cue

(all

in

L
1
)


Language

Selection

(
LSc)
:

naming

pictures

in

L
1

or

L
2

as

a

function

of

a

cue

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Results I
(Abutalebi et al., 2008)

Abutalebi et al., 2008

Naming L1 in dual vs single task: LIFG,
SMA

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Results II
(Abutalebi et al., 2008)

Abutalebi et al., 2008

Naming L1 in bilingual vs monolingual task:
LIFG, RIFG, ACC, bilateral striatum

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Results III
(Abutalebi et al., 2008)

Abutalebi et al., 2008

Naming L1 in bilingual vs dual task: LIFG,
RIFG, ACC and left striatum

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Naming L2 vs L1 in bilingual context: LIFG,
RIFG, ACC and bilateral striatum

Results IV
(Abutalebi et al., 2008)

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Discussion


Results have confirmed Abutalebi and
Green’s model involving LIFG, RIFG, ACC
and the striatum in language control.


Directional changes from L1 to L2 and
vice
-
versa, were not considered.


Strange results: naming in L1 in bilingual
context overactivated the network more
than in a monolingual context, but less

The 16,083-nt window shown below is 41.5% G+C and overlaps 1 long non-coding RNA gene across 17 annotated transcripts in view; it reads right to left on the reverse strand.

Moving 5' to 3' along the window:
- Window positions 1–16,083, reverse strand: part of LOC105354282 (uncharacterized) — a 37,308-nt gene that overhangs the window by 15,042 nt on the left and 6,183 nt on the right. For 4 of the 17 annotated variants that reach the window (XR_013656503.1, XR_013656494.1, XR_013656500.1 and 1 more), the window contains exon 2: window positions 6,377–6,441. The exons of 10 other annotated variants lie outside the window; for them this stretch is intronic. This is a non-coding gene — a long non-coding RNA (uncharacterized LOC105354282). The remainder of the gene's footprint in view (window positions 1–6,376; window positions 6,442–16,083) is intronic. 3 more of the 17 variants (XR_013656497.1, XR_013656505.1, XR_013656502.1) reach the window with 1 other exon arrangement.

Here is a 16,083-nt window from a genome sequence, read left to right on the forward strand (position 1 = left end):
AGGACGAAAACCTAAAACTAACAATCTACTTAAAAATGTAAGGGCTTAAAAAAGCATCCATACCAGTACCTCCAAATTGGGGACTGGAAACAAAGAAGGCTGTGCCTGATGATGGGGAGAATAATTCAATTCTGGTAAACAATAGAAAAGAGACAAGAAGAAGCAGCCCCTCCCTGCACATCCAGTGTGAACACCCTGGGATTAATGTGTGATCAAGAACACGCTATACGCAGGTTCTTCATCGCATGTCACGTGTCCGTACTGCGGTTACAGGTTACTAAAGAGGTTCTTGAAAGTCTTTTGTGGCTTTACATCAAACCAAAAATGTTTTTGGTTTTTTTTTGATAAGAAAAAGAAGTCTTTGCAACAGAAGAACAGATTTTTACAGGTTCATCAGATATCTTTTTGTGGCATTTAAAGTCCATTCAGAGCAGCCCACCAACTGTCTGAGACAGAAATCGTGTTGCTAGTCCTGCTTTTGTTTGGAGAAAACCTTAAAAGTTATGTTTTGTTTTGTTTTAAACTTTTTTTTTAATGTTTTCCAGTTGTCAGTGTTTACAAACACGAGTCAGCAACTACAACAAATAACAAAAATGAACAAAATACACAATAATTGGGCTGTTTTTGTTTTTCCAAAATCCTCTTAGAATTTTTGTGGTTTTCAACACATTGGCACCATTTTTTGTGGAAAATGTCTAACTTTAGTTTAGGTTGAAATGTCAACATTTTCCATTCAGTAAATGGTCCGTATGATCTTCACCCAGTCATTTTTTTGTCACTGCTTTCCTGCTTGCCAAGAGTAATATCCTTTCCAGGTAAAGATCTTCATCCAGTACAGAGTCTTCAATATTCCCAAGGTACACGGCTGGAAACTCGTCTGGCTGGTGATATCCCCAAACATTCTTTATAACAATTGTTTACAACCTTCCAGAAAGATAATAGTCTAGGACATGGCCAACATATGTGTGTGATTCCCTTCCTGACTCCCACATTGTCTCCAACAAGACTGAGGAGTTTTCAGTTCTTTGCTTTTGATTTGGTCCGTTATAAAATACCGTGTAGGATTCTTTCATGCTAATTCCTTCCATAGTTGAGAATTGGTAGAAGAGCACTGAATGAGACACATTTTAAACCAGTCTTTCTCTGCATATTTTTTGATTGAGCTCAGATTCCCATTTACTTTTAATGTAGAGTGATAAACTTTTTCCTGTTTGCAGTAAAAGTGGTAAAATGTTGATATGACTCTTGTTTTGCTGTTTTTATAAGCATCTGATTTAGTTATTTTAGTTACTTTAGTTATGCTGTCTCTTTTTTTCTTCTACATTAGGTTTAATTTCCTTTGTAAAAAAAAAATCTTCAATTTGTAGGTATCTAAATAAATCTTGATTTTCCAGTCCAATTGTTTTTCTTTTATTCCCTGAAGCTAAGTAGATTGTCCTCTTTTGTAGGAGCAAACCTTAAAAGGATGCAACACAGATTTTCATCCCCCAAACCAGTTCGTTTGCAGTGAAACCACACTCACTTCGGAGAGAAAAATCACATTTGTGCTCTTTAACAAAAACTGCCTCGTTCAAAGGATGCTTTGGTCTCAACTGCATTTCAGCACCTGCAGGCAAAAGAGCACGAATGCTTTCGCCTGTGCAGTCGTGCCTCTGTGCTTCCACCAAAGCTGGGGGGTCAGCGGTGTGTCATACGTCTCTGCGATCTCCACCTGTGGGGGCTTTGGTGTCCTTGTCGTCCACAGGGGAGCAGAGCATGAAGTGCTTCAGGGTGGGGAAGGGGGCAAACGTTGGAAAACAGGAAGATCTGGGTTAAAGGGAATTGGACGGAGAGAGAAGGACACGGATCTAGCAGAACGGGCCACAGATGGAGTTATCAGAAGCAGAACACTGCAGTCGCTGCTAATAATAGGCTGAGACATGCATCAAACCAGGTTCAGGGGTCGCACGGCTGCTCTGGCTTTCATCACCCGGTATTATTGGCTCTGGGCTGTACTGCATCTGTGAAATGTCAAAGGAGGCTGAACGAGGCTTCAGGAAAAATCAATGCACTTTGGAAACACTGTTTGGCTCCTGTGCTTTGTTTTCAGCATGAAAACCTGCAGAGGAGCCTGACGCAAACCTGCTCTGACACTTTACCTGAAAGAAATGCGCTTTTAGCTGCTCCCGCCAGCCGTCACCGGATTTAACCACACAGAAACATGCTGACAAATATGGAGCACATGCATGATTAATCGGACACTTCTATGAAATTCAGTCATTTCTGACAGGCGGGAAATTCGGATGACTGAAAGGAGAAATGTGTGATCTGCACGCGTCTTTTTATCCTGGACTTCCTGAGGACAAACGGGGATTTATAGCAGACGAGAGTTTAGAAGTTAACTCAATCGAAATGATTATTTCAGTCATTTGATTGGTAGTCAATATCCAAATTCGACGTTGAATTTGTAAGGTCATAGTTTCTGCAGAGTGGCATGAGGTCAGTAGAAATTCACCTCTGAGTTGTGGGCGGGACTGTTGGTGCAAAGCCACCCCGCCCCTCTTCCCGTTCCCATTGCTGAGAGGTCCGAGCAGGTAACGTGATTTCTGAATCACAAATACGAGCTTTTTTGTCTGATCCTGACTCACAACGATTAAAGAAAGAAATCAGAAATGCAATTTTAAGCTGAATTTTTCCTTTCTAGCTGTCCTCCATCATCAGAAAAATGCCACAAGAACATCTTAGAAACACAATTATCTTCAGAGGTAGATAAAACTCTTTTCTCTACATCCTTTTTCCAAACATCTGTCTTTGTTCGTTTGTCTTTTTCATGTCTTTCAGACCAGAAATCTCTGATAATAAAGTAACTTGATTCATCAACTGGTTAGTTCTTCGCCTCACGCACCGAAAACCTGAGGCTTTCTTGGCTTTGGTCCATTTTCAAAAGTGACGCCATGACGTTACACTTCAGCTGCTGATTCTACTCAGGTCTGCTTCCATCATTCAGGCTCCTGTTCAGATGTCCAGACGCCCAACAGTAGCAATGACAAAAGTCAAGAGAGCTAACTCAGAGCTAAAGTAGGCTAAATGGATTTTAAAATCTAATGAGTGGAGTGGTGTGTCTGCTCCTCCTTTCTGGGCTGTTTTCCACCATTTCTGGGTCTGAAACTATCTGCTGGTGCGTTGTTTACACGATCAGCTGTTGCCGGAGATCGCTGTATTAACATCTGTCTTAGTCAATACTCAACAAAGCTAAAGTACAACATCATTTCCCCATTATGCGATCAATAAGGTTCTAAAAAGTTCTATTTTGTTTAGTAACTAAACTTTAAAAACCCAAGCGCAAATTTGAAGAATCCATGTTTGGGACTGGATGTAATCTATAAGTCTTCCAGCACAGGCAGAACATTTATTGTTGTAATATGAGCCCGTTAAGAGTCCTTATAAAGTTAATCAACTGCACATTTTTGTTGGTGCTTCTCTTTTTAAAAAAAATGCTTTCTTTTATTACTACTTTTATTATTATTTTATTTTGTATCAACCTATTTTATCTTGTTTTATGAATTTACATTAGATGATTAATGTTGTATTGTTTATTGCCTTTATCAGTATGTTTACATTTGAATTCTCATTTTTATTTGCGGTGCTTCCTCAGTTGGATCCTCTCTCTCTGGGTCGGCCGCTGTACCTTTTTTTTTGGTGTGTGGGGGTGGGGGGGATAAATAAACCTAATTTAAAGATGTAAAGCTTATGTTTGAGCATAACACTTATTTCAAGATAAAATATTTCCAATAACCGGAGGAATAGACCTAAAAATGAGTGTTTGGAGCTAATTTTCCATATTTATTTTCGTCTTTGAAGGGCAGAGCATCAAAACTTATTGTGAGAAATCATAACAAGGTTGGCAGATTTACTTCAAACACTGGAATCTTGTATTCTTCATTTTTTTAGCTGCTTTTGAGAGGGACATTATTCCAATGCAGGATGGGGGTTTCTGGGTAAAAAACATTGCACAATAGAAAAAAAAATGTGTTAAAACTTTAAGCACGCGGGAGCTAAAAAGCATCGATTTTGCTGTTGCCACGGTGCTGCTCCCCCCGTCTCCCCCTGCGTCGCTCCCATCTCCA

than naming L2.

BrainGlot 2009
-

Barcelona

Language control and lexical competition in bilinguals: an
event
-
related fMRI study (Abutalebi et al., 2008)

Participants

12
early

bilinguals

(6
females
). L1:
Italian
; L2:
French
; AOA=
less

than

3. More
exposed

to

L2
than

to

L1


fMRI

task

Passively

listening

four

types

of

sentences
:

1.
Control
:

L
1


2.
Control
:

L
2

3.
Language

switch

from

L
1

to

L
2
.

4.
Language

switch

from

L
2

to

L
1
.


Switch vs non
-
switching activated the
LIFG, RIFG and bilateral superior temporal
gyrus.

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Results I
(Abutalebi et al., 2007)


Forward
switching into a
less dominant
language (L1)
activated the
left striatum and
ventral ACC


Backward
switching into a
dominant
language (L2)
did not activate
the language
control network

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Results II
(Abutalebi et al., 2008)

Discussion


Switching into a less dominant language
activated the language control network,
but not switching into a dominant
language.


This replicates Wang et al. study


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Study 1: Objective


To replicate Wang et al’s study in early
and high proficient bilinguals. Some
modifications were made:


ITI was 2 sec.


Performance was controlled: responses were
aloud


Cues and pictures were simultaneous
-

BrainGlot 2009
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Picture Naming Task

Participants:19 Spanish/Catalan early bilinguals.


-

7 males and 12 females